The second problem is that when services are completely free, patients have no incentive to make cost-conscious decisions. For example the cost of a mammogram varies by $1,000 or more in a typical urban area. But no one has an incentive to save the thousand dollars if someone else is paying the bill. Similarly, does a “sick visit” really require a trip to a doctor’s office? Could it be handled at a MinuteClinic? Or by a telephone call to a Teladoc doctor? Or by over-the-counter remedies? Patients have no incentive to care about the relative costs of these alternatives, if someone else is paying the bill.
There is a similar problem with a tax credit for out-of-pocket expenses. Basically, the Clinton proposal would create another $2,500 of free care for many patients. But if the patient has no reason to care about cost, why choose generic drugs over brand name drugs. More generally, why choose any less expensive therapy over a more expensive one?
These Clinton band aides may provide financial relief for some, but that will be at the expense of raising health care costs for the system as a whole.
A better approach would begin by recognizing that Obamacare creates strong perverse incentives for insurers. If we really want to solve these and other problems those incentives must be changed.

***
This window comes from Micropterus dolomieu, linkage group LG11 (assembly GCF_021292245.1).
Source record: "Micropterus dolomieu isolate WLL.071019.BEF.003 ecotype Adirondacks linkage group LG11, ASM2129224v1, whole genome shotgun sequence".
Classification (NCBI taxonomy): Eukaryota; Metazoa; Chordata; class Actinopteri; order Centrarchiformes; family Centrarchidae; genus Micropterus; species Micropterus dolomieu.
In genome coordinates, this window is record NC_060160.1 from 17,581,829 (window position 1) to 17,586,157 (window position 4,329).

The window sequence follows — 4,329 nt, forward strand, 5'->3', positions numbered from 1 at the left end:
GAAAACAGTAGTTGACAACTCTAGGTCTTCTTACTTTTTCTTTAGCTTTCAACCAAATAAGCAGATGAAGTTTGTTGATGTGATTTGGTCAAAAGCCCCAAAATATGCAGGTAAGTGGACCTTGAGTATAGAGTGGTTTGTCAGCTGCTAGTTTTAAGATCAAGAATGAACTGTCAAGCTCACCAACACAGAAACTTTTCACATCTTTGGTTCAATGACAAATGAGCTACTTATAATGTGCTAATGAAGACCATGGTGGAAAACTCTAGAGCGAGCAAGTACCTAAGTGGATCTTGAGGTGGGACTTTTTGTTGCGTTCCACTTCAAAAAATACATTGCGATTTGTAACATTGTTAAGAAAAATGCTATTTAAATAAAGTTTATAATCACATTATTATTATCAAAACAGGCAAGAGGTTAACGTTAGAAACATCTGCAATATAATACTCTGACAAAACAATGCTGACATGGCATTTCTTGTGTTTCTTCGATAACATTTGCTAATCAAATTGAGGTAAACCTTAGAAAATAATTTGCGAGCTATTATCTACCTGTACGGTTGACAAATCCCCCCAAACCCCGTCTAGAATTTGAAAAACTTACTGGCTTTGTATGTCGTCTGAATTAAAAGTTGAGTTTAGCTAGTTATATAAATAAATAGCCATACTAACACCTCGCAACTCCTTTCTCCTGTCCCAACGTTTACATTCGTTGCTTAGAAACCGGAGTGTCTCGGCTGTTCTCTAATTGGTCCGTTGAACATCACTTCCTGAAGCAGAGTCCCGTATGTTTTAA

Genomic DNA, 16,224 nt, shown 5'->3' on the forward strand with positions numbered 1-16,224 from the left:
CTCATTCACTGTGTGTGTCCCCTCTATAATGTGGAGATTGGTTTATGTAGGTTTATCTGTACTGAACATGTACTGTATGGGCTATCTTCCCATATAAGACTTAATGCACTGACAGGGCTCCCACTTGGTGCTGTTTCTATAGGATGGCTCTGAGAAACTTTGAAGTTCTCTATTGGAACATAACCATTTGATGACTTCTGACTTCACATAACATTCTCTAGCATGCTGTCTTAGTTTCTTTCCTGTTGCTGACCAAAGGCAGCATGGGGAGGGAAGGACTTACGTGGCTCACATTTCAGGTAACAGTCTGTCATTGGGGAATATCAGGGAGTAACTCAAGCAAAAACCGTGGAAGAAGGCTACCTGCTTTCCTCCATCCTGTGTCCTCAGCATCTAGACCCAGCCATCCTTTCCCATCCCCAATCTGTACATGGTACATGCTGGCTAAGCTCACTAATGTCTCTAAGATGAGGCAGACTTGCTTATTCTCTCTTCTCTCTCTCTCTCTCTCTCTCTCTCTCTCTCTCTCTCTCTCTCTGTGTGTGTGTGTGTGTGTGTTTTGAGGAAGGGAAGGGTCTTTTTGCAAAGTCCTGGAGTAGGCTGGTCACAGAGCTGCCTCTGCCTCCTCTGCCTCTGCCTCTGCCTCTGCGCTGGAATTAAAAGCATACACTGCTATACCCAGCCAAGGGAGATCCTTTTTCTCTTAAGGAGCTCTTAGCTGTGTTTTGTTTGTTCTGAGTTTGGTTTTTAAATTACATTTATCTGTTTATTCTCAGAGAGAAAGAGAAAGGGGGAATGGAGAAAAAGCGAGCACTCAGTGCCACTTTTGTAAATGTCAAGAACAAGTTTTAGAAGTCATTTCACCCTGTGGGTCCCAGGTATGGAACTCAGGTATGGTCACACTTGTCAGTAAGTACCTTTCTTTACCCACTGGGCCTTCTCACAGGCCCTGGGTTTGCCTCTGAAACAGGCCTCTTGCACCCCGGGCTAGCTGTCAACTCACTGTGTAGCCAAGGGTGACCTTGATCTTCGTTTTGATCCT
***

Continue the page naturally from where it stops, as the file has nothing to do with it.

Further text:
For example, under Obamacare health insurers have strong incentives to attract the healthy (on whom they make a profit) and avoid the sick (on whom they incur losses). The perverse incentives don’t stop at the point of entry. After enrollment, the incentive is to over-provide to the healthy (to keep the ones they have and attract more of them) and to under-provide to the sick (to encourage the exodus of the ones they have and discourage enrollment by any more of them).
One obvious way to avoid the sick is to charge very high out-of-pocket payments for expensive drugs that sick patients require. Another technique is to choose narrow networks. High deductibles are a third technique.
Insurers are convinced that healthy people mainly buy on price and that only people with serious medical problems look carefully at the out-of-pocket charges for specialty drugs, or look at what doctors or facilities are in the insurer’s network, or even look at the size of the deductible. So insurers are trying to get their costs down so they can get their premiums down in ways that make their plans very unattractive to people who seriously need medical care.
Remember the term “pre-existing conditions”? On the eve of the congressional vote on Obamacare, every single supporter gave this as the primary reason why we needed health reform. In fact, as the national debate narrowed down, this was the only argument we heard.
Five and a half years later, we are discovering a monumental bait and switch. True, the health insurers cannot exclude people because of a pre-existing condition or charge them a higher premium. But they can discriminate in their choice of networks and in the design of their cost sharing. Turns out, if they have carte blanche on all these choices, that’s almost as good as being able to exclude sick people altogether.